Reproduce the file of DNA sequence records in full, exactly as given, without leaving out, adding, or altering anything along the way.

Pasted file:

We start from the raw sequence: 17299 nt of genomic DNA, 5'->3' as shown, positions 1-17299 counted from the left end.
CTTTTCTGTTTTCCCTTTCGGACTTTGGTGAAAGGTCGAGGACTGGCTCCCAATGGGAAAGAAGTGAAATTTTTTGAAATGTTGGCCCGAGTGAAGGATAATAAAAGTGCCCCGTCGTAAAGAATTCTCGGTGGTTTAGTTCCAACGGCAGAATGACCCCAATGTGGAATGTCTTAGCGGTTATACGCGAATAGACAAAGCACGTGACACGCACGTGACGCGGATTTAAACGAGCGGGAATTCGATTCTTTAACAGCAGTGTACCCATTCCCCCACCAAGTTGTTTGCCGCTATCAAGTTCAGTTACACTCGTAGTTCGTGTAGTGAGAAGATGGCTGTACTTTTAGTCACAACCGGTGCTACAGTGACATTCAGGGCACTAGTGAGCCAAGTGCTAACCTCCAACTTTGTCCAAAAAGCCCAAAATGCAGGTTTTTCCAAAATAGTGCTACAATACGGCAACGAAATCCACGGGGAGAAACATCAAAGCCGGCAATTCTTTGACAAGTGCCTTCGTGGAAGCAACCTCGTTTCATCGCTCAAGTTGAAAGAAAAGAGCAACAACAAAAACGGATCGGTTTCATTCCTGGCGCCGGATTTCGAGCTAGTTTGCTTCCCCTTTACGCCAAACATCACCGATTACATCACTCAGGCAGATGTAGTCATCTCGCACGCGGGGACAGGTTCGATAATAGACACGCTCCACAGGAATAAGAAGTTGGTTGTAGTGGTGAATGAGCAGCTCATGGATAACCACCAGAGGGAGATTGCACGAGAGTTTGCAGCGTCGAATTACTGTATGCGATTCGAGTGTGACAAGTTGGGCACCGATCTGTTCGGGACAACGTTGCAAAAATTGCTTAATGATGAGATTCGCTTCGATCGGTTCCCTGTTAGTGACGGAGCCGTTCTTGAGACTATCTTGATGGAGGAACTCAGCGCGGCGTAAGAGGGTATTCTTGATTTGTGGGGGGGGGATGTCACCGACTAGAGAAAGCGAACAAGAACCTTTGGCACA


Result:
We start from the raw sequence: 17299 nt of genomic DNA, 5'->3' as shown, positions 1-17299 counted from the left end.
CTTTTCTGTTTTCCCTTTCGGACTTTGGTGAAAGGTCGAGGACTGGCTCCCAATGGGAAAGAAGTGAAATTTTTTGAAATGTTGGCCCGAGTGAAGGATAATAAAAGTGCCCCGTCGTAAAGAATTCTCGGTGGTTTAGTTCCAACGGCAGAATGACCCCAATGTGGAATGTCTTAGCGGTTATACGCGAATAGACAAAGCACGTGACACGCACGTGACGCGGATTTAAACGAGCGGGAATTCGATTCTTTAACAGCAGTGTACCCATTCCCCCACCAAGTTGTTTGCCGCTATCAAGTTCAGTTACACTCGTAGTTCGTGTAGTGAGAAGATGGCTGTACTTTTAGTCACAACCGGTGCTACAGTGACATTCAGGGCACTAGTGAGCCAAGTGCTAACCTCCAACTTTGTCCAAAAAGCCCAAAATGCAGGTTTTTCCAAAATAGTGCTACAATACGGCAACGAAATCCACGGGGAGAAACATCAAAGCCGGCAATTCTTTGACAAGTGCCTTCGTGGAAGCAACCTCGTTTCATCGCTCAAGTTGAAAGAAAAGAGCAACAACAAAAACGGATCGGTTTCATTCCTGGCGCCGGATTTCGAGCTAGTTTGCTTCCCCTTTACGCCAAACATCACCGATTACATCACTCAGGCAGATGTAGTCATCTCGCACGCGGGGACAGGTTCGATAATAGACACGCTCCACAGGAATAAGAAGTTGGTTGTAGTGGTGAATGAGCAGCTCATGGATAACCACCAGAGGGAGATTGCACGAGAGTTTGCAGCGTCGAATTACTGTATGCGATTCGAGTGTGACAAGTTGGGCACCGATCTGTTCGGGACAACGTTGCAAAAATTGCTTAATGATGAGATTCGCTTCGATCGGTTCCCTGTTAGTGACGGAGCCGTTCTTGAGACTATCTTGATGGAGGAACTCAGCGCGGCGTAAGAGGGTATTCTTGATTTGTGGGGGGGGGATGTCACCGACTAGAGAAAGCGAACAAGAACCTTTGGCACA